Our almost three year old daughter can be very defiant and disrespectful. When she wants something, she wants it right away. She will ask repeatedly for something even when we tell her no. She is always trying to grab things away from her one year old brother or knock him over. She is always telling us what to do. It seems as though she is always ahead of me and in the moment I don’t know what to do other than tell her no. It feels like there are a lot of problems with her behavior but I don’t know where to start, please help!
Take a BIG deep breath!
I am sure you realize right now your toddler will push with all of her might and it can seem like a hurricane whirling around you. Rest easy, this to shall pass. Let’s get you set up so that you can handle this season, cause you can!
First thing, you are in the transitional year of parenting. You are going from the season of ‘Servant’ to ‘ Leadership and Authority’. Understand kids at this age don’t want entitlements to end. Also, they don’t know what is in their best interest. They only know what they ‘want’ and will do whatever to get what they ‘want’. Your goal is to be decisive, direct and purposeful with parenting your daughter through this season.
A few tips:
• Behaviors typically associated with this transition do not warrant overreaction.
• Remember a loving yet firm approach to discipline.
• You must discipline yourself in order to be effective at disciplining your child. Any parental behavior that is driven by fear or frustration lacks discipline.
Regarding discipline set limits that contain your daughter’s behavior but that does not interfere with her growth of mastery. Help her develop the ability to delay gratification and tolerate frustration. Convince her that you control her world and are thus capable of providing for and protecting her under any and all circumstances. To convince a two-year-old of this, you must first demonstrate that you are in charge of her, which you must first be in control of yourself.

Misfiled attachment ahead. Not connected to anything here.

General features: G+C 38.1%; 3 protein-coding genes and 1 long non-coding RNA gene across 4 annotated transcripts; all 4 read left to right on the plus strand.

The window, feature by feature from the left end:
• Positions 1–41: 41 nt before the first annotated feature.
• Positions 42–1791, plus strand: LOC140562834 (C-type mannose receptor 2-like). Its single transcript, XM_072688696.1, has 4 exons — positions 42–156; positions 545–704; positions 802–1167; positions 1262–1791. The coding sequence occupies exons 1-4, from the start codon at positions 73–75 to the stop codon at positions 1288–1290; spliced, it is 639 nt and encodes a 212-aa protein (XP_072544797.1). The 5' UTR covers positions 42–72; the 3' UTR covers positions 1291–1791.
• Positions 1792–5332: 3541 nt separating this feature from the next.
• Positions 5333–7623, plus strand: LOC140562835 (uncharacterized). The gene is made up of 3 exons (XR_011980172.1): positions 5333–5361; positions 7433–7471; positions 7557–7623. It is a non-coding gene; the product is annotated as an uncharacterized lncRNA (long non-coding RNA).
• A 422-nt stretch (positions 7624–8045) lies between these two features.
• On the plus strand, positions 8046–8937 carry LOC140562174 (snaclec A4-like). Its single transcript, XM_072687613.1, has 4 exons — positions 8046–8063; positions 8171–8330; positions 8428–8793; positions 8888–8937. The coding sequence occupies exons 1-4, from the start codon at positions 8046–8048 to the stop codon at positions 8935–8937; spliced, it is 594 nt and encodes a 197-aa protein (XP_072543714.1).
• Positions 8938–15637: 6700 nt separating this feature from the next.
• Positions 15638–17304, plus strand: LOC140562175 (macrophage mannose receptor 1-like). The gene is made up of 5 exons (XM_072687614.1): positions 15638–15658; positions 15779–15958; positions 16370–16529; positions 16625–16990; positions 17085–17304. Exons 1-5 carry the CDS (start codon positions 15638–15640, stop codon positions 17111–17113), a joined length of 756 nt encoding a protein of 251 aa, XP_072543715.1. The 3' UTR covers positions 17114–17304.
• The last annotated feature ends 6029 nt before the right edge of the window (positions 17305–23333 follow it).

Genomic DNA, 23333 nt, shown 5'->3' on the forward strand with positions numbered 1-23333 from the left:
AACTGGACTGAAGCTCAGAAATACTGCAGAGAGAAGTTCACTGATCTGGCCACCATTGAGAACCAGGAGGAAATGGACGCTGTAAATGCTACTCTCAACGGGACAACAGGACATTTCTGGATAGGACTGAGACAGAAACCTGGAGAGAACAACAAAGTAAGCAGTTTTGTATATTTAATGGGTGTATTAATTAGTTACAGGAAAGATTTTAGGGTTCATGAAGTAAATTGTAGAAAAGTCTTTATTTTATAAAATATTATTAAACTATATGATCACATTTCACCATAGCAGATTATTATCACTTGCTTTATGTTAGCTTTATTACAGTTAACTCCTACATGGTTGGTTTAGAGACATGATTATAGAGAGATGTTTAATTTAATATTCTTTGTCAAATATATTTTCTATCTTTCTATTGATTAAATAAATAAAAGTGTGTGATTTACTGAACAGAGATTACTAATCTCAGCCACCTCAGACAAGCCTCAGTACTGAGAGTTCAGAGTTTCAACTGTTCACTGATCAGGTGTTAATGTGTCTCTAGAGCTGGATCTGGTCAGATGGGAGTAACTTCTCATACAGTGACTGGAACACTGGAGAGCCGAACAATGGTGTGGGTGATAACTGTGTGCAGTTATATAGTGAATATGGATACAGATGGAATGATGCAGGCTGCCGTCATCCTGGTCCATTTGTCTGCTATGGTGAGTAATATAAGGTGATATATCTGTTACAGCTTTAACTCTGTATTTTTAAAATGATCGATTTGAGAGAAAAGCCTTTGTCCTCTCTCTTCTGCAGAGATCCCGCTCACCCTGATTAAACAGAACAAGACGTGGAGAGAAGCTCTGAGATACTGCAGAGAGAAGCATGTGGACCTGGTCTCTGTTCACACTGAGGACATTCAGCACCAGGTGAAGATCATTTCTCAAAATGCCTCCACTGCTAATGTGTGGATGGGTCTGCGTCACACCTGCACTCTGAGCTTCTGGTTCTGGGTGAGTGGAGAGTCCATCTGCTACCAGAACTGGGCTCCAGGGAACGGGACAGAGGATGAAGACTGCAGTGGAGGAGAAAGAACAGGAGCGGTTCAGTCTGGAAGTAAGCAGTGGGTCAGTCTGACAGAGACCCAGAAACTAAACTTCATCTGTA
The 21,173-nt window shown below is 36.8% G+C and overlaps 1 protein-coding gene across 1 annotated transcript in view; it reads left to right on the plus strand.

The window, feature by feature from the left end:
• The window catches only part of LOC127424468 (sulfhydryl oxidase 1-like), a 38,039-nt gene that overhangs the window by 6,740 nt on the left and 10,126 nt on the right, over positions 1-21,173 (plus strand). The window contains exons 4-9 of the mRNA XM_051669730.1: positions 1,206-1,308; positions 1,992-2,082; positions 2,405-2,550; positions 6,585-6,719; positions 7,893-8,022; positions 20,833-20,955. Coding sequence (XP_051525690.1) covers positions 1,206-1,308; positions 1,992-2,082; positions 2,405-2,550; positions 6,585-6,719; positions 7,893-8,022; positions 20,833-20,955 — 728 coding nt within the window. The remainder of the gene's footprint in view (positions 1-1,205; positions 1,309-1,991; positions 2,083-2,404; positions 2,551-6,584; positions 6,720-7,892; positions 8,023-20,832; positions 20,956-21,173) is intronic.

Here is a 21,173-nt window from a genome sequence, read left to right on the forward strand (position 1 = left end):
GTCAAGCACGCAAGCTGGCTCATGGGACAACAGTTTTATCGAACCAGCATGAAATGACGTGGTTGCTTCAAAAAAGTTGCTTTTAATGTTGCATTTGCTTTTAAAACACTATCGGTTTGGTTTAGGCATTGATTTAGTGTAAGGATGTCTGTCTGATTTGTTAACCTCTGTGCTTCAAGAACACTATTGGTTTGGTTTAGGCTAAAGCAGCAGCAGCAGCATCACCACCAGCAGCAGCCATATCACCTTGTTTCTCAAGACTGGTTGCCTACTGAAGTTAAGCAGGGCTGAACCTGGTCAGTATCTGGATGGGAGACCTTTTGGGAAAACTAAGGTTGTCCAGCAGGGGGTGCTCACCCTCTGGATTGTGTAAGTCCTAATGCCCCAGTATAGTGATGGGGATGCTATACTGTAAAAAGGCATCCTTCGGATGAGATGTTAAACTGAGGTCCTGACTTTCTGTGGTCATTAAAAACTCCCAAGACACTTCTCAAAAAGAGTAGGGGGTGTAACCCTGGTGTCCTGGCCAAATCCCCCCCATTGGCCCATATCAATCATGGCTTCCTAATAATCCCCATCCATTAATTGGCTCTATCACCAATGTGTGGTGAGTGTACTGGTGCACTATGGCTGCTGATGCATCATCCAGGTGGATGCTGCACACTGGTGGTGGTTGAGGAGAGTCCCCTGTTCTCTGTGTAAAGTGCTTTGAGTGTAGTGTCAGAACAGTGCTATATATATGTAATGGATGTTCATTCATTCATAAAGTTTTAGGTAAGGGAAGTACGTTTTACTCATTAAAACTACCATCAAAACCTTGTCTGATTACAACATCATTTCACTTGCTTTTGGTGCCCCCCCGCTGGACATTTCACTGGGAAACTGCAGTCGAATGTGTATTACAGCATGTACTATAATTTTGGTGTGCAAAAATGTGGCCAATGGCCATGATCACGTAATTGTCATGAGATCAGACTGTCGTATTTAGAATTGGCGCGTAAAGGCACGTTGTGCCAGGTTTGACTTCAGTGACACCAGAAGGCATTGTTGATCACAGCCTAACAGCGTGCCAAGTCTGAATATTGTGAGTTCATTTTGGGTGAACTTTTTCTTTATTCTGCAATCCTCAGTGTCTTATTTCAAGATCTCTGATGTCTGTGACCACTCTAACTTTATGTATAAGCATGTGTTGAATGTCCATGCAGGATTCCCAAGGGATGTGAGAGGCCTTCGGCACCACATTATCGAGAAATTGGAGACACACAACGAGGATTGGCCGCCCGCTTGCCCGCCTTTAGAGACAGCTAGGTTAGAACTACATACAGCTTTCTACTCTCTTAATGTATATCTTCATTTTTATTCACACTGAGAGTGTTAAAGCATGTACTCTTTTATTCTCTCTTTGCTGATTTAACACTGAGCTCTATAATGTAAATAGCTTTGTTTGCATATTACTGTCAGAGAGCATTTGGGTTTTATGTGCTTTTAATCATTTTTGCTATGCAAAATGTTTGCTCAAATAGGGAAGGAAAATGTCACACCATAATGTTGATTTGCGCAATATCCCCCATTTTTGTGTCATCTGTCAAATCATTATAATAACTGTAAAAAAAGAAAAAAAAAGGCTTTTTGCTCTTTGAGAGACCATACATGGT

It is important that you use effective communication by using concrete words, being concise, and commanding.
Lastly, consistency – unless you are consistent with her discipline, your daughter cannot predict consequences. You have to be consistent with what you will accept as acceptable behavior or not. You cannot allow her to do something one day and then discipline her for the exact same thing the next day. This will cause your daughter to continue to ‘test’ you; to pin you down on exactly what behavior is acceptable or not. Remember the discipline does not have to be the same every time for the same behavior. The discipline you do just needs to be something that says, “I won’t allow you to behave like that.” She needs to get the idea that when she does something you do not accept, you are going to do something that she won’t like. Which in turn your daughter will learn to exercise more control over herself.
Now that we have an understanding of what is going on, goals, and your role, let’s talk about action. Above you mentioned a bunch of behaviors that you want corrected. Let’s tackle them one at a time, literally. Choose the easiest one. When you solve that problem it puts you in a good position to solve another and so forth. Draw a picture of the problem, post it to the fridge and tell your daughter what it means. Get a timer, when the target misbehavior occurs, identify the behavior (“That’s grabbing from brother” or “Being defiant” etc.) and say, “That’s your picture and means you have to spend ten minutes in your room.” Now do as you said, take your daughter to her room, set the timer and walk away. When the timer goes off, she can come out of her room.
You got this!
I will also recommend John Rosemond’s book: Making the “Terrible” Twos Terrific!
It has a lot of helpful information with this important transitional parenting season.
Certified Leadership Parenting Coach
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